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A new article in Nature discusses the high-risk genetic variants known to be associated with schizophrenia and autism.
The link between these mental disorders and dyslexia gives hope for a new early intervention strategy that could even lead to prevention.
The article outlines the rare genetic alterations called copy number variants (CNV) and how important they are to genetically-based psychiatric disorders. This new study doesn't look at diagnosed patients, however, but instead at those who have the variants and no diagnosis.
The researchers found that the CNVs that have not lead to schizophrenia or autism often lead to subtle brain changes and impairments such as dyslexia.
The team focused on a genealogical database of Icelanders, focusing on 26 genetic variants known to increase the risk of schizophrenia or autism. About 1.16 percent of the sample carried one or more of the CNVs. Using this list, they recruited subjects for neuropsychiatric and cognitive testing as well as MRI scans.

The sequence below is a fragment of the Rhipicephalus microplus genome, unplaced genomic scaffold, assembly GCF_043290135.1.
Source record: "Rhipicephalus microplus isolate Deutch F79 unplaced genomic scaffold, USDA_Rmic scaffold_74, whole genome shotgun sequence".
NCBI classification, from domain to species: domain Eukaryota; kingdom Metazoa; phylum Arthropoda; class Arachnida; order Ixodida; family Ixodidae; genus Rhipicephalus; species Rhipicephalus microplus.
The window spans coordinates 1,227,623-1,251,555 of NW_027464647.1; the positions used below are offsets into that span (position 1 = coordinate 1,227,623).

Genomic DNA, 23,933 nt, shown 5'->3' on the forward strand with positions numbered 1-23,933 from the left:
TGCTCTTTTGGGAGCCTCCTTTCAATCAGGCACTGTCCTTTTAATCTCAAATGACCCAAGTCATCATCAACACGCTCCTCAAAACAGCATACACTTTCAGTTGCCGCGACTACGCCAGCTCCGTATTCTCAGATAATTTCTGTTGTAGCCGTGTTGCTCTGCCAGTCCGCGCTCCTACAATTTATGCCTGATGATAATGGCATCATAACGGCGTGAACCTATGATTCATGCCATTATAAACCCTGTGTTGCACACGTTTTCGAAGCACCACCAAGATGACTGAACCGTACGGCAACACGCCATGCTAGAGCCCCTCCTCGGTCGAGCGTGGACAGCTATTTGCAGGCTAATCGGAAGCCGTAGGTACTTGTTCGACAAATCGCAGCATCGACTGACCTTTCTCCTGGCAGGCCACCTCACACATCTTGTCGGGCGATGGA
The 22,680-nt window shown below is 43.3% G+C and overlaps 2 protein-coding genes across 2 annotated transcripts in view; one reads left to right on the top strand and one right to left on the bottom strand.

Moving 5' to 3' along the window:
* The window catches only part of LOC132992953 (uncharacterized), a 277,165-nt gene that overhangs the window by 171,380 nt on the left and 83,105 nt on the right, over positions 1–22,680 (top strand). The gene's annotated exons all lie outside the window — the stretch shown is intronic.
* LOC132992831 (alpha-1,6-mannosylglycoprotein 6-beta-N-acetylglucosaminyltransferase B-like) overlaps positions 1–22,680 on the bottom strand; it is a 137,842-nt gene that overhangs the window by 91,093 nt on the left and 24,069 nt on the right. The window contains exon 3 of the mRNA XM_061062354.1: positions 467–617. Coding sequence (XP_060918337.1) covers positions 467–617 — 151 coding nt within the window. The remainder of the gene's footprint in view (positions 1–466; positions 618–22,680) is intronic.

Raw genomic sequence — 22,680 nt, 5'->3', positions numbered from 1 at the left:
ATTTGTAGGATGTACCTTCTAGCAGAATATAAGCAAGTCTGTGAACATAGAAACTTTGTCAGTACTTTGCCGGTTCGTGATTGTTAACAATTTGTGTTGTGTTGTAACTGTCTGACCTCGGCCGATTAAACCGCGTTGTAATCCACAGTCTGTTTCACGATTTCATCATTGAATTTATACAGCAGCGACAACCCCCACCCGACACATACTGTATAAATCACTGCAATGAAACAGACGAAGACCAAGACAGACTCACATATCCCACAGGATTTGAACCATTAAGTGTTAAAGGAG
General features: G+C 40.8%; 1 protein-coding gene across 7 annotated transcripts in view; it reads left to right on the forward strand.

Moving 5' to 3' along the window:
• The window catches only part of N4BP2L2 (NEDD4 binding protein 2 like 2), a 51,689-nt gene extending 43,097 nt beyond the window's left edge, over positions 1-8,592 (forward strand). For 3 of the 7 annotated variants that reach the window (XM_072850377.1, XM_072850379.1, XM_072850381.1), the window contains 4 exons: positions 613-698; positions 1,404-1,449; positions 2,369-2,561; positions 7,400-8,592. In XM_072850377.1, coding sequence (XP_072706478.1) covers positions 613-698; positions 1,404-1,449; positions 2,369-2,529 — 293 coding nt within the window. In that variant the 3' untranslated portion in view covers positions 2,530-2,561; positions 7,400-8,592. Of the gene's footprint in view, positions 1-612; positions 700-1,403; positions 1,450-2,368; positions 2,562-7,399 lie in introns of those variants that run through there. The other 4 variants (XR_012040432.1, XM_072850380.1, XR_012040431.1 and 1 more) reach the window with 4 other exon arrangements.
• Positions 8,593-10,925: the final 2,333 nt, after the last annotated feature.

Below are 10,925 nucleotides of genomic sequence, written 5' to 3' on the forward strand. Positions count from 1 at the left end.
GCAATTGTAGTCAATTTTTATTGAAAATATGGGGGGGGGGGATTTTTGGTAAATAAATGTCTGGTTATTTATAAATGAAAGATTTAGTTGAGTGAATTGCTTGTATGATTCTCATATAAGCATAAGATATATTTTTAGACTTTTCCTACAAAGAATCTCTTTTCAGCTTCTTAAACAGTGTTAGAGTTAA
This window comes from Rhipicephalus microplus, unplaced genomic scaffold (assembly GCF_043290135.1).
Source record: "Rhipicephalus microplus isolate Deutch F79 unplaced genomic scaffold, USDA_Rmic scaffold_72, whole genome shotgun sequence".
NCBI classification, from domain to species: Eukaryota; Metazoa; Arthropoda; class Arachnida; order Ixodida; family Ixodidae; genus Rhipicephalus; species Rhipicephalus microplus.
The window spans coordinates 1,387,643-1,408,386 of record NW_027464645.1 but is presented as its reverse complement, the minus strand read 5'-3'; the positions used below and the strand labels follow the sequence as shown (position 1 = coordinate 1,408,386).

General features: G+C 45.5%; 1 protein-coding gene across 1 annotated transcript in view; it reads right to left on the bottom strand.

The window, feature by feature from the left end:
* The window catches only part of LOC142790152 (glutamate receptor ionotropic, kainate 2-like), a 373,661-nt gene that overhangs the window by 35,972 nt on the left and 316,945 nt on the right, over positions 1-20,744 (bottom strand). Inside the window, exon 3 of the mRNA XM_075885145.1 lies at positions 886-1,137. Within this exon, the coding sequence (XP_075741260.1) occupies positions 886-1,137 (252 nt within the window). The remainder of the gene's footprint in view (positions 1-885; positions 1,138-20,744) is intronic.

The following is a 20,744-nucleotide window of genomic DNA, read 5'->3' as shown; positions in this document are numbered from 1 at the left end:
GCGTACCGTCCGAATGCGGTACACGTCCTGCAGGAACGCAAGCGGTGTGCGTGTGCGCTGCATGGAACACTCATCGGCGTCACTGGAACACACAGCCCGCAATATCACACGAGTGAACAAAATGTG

Those with the variants consistently performed worse than controls (those with no variations, no diagnoses) on cognitive tests and day-to-day functioning. One CNV specifically was linked to dyslexia, another with number difficulties, etc. Brain structure alterations were also seen in those with some CNVs similar to those found in individuals in early stages of psychosis.
"Now we want to see whether we can find mutations in the genome that affect how people perform on exams in school, how people advance through the educational system, and how they do socio-economically," says Kári Stefánsson, a co-author of the study and chief executive and co-founder of deCODE Genetics, a biotechnology company based in Reykjavik. "We are going to take this out of the realm of artificial tests into the real world."
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